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Thursday, April 02, 2020

What Nehru, Ambedkar and others said during Constituent Assembly debates

While framing the Constitution, politicians and freedom fighters discussed minority rights, independence of the judiciary and the importance of dissent.

Updated: January 26, 2020 5:24:29 pm
jawaharlal nehru Jawaharlal Nehru (Photo: Express Archives)

‘The main thing is the spirit behind it’

“It only seeks to show how we shall lead India to gain the objectives laid down in it. You will take into consideration its words and I hope you will accept them; but the main thing is the spirit behind it. Laws are made of words but this Resolution is something higher than the law. If you examine its words like lawyers, you will produce only a lifeless thing. We are, at present, standing midway between two eras; the old order is fast changing, yielding place to the new. At such a juncture, we have to give a live message to India and to the world at large. Later on, we can frame our Constitution in whatever words we please. At present, we have to send out a message to show what we have resolved to attempt to do. As to what form or shape this Resolution, this declaration, will ultimately take, we shall see later. But one thing is, however, certain: it is not a law; but is something that breathes life in human minds…”

Jawaharlal Nehru, India’s first Prime Minister, moving the Objectives Resolution, December 13, 1946, that formed the basis of the Preamble

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Dr Bhimrao Ambedkar Dr Bhimrao Ambedkar (Source: Wikimedia Commons)

‘In politics, hero-worship is a sure road to degradation’

“The second thing we must do is to observe the caution which John Stuart Mill has given to all who are interested in the maintenance of democracy, namely, not ‘to lay their liberties at the feet of even a great man, or to trust him with power which enable him to subvert their institutions’. There is nothing wrong in being grateful to great men who have rendered life-long services to the country. But there are limits to gratefulness. For in India, bhakti or what may be called the path of devotion or hero-worship, plays a part in its politics unequalled in magnitude by the part it plays in the politics of any other country in the world. Bhakti in religion may be a road to the salvation of the soul. But in politics, bhakti or hero-worship is a sure road to degradation and to eventual dictatorship….”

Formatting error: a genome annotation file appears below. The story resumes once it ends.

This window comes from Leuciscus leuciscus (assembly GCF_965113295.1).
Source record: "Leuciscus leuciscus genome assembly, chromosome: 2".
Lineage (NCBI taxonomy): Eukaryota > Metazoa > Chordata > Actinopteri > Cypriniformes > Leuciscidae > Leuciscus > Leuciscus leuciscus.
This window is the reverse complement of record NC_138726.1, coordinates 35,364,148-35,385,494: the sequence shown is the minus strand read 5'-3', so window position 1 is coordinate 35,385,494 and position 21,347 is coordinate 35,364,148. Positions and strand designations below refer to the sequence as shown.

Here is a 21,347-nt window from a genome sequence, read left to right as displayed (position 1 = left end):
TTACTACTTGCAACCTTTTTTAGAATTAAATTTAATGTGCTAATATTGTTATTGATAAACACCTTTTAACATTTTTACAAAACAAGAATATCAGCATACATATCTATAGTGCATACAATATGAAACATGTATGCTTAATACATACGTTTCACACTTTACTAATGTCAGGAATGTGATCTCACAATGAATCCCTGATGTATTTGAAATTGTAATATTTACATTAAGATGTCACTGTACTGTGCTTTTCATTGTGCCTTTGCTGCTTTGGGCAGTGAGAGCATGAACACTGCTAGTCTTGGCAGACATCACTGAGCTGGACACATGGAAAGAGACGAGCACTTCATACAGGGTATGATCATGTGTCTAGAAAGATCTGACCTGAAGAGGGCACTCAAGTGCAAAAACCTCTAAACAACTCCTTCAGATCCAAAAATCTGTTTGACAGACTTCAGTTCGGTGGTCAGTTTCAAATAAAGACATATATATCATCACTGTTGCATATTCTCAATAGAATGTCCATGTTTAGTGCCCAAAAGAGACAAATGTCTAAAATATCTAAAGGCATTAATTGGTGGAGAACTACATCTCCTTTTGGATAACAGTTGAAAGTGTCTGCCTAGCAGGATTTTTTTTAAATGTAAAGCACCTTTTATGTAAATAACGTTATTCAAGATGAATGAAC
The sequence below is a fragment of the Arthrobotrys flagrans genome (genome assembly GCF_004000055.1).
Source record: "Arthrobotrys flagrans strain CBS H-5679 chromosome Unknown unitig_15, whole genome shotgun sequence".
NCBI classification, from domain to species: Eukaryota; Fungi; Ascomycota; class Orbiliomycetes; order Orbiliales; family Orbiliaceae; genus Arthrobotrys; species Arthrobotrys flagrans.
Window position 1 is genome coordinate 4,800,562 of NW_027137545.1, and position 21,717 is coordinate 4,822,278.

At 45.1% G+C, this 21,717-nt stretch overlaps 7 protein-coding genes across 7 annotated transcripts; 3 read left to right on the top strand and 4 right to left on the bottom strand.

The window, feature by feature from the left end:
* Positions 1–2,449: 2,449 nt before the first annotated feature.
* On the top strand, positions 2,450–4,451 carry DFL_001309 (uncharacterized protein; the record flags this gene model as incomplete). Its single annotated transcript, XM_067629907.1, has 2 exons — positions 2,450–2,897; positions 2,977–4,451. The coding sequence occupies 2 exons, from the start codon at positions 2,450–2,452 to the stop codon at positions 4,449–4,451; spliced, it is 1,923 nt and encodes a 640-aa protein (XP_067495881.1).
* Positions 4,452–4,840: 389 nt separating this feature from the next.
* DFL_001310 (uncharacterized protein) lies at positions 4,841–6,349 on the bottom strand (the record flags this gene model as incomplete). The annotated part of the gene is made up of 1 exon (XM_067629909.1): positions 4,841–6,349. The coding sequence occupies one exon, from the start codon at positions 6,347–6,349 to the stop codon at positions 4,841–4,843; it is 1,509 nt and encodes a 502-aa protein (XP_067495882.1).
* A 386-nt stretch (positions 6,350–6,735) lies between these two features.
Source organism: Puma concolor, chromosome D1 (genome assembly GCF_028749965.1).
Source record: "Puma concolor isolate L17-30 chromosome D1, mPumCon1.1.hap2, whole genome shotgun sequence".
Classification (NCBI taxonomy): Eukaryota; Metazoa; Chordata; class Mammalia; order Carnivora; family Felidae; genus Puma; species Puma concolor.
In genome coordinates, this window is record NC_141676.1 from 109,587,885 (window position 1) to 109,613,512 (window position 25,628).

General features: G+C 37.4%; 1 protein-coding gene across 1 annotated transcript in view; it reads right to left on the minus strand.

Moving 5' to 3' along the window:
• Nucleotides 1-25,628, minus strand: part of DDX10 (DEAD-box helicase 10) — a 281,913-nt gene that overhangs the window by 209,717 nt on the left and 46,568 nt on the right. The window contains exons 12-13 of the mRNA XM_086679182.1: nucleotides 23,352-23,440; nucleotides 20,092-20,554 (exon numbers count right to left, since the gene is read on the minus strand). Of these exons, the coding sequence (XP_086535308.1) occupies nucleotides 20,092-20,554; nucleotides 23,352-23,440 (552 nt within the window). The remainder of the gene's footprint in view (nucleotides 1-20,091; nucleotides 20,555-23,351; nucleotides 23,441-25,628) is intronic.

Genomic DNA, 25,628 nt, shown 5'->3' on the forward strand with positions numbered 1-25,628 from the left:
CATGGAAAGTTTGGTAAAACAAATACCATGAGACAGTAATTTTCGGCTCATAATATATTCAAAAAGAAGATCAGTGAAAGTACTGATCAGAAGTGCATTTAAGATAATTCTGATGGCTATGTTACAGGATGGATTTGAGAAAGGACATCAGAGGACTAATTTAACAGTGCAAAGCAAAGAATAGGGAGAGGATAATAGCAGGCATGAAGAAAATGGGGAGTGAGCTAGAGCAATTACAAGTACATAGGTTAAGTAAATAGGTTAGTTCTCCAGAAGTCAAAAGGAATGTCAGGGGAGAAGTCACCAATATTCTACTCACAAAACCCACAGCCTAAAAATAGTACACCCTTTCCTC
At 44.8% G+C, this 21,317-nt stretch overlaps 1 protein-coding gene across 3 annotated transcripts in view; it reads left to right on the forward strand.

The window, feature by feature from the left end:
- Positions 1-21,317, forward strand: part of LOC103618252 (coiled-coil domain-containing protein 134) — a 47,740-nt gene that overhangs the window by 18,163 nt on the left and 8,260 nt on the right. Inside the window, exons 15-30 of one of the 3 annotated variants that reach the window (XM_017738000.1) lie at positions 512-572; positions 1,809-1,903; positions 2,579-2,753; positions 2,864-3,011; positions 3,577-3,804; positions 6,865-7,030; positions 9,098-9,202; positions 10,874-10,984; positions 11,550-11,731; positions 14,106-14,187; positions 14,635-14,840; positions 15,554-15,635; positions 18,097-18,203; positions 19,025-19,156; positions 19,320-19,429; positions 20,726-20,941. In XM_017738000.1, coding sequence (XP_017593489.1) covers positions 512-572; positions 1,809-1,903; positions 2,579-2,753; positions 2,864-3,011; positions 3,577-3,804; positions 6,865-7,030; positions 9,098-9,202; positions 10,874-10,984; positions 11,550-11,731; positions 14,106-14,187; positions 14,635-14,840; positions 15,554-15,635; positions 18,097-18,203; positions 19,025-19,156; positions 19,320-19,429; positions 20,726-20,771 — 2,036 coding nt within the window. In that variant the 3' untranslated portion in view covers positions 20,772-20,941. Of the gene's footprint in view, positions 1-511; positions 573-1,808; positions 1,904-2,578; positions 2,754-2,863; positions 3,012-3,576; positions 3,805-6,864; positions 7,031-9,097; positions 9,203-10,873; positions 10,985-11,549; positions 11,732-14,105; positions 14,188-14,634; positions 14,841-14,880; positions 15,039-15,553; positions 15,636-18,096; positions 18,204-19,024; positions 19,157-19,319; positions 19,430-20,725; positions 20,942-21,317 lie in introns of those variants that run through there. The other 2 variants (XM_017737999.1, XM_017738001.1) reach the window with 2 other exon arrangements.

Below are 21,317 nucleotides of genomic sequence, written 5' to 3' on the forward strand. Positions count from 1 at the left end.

BR Ambedkar, chairman, Drafting Committee, November 25, 1949

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Durgabai Deshmukh Durgabai Deshmukh (Source: Wikimedia Commons)

‘High Courts are guardians of the fundamental rights’

“…the High Courts have got to take upon themselves greater and heavier tasks and onerous responsibilities. They are the repositories of the Constitution; they have got to interpret the Constitution. They are the guardians of the fundamental rights in the Constitution. Every common man must look to these courts for fair treatment and justice. They have got to see that their rights are safeguarded and that they are in safe custody. Therefore if we have got to achieve this we have got to see to the successful working of these High Courts and this depends mostly upon the quality of the judiciary and the manner in which it is composed. The independence of the judiciary is a thing which has to be decided and this independence, to a large extent, depends on the way in which these judges are to be appointed. They should not be made to feel that they owe their appointment either to this person or that person or to this party or to that party. They have to feel that they are independent. It is only in that case that we get efficiency of administration of justice….”